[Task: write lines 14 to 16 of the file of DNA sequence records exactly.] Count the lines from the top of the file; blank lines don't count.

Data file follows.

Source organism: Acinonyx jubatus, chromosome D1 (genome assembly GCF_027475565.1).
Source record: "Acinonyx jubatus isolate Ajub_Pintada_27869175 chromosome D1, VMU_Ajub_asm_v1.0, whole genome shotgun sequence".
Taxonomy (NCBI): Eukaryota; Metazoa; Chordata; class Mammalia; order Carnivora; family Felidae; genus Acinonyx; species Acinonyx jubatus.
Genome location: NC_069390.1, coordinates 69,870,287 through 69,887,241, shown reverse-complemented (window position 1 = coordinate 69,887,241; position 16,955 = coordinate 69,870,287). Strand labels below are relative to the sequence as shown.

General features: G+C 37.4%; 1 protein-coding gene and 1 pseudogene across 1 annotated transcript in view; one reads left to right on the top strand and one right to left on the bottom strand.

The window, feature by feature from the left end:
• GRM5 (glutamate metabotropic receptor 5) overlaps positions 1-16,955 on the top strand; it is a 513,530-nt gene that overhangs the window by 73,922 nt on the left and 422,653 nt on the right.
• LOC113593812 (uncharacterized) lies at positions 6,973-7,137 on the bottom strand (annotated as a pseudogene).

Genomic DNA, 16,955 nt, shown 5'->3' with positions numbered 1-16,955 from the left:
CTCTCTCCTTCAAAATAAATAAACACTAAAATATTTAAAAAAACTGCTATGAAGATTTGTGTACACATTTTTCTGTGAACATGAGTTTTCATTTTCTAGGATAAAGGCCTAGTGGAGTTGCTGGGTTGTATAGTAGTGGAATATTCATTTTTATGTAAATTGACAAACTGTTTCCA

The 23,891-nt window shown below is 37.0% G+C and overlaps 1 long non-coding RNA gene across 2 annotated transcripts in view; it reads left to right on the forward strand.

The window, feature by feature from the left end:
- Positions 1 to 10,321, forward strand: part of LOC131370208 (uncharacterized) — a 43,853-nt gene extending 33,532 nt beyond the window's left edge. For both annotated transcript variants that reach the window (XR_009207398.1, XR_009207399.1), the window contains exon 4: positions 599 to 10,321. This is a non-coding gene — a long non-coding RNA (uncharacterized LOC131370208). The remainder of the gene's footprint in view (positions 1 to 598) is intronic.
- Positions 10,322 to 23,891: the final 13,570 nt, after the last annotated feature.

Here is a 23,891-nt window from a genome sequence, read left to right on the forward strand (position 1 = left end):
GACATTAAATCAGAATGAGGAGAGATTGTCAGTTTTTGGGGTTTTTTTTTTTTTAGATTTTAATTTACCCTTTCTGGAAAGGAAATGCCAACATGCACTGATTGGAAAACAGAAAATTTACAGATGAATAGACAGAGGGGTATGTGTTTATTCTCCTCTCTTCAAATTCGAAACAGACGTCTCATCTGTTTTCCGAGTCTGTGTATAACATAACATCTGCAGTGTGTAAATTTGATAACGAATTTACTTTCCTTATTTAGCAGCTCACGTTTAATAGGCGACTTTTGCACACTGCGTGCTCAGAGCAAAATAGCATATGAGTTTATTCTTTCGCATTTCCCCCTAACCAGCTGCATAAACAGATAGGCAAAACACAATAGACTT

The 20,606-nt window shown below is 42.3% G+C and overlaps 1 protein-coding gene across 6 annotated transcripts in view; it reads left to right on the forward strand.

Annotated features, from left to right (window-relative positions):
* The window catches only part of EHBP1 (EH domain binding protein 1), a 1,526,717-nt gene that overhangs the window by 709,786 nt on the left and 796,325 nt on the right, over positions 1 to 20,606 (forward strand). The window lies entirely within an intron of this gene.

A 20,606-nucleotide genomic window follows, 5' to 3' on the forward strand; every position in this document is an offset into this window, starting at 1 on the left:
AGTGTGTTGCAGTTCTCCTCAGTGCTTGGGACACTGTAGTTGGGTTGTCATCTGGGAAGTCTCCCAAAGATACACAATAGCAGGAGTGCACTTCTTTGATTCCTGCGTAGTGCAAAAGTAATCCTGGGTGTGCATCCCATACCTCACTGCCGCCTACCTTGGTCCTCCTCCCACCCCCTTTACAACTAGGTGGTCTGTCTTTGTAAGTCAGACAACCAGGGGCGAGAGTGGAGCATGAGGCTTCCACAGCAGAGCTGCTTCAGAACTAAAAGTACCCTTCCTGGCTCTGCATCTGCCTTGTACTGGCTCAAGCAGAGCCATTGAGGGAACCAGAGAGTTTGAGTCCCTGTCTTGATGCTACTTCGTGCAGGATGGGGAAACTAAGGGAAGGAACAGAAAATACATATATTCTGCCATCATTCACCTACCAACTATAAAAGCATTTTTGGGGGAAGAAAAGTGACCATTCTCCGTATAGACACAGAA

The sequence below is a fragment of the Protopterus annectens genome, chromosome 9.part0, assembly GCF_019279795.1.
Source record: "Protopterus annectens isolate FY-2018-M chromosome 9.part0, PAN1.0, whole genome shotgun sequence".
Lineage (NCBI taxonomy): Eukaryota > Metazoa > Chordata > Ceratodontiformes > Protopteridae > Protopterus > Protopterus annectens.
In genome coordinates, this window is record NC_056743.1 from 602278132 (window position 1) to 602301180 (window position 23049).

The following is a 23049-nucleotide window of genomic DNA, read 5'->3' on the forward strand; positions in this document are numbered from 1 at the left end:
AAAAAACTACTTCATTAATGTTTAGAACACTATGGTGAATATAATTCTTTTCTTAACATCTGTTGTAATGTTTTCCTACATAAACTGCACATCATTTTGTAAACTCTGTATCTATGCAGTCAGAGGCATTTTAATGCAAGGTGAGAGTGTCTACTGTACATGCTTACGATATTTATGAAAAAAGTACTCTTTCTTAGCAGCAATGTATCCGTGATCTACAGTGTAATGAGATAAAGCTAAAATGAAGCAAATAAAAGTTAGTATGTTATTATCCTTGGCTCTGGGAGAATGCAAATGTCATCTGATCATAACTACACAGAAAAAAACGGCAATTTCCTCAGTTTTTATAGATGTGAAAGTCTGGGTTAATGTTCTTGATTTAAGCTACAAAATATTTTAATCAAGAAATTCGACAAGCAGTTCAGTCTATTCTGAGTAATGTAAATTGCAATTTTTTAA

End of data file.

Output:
- Positions 10,322 to 23,891: the final 13,570 nt, after the last annotated feature.

Here is a 23,891-nt window from a genome sequence, read left to right on the forward strand (position 1 = left end):
GACATTAAATCAGAATGAGGAGAGATTGTCAGTTTTTGGGGTTTTTTTTTTTTTAGATTTTAATTTACCCTTTCTGGAAAGGAAATGCCAACATGCACTGATTGGAAAACAGAAAATTTACAGATGAATAGACAGAGGGGTATGTGTTTATTCTCCTCTCTTCAAATTCGAAACAGACGTCTCATCTGTTTTCCGAGTCTGTGTATAACATAACATCTGCAGTGTGTAAATTTGATAACGAATTTACTTTCCTTATTTAGCAGCTCACGTTTAATAGGCGACTTTTGCACACTGCGTGCTCAGAGCAAAATAGCATATGAGTTTATTCTTTCGCATTTCCCCCTAACCAGCTGCATAAACAGATAGGCAAAACACAATAGACTT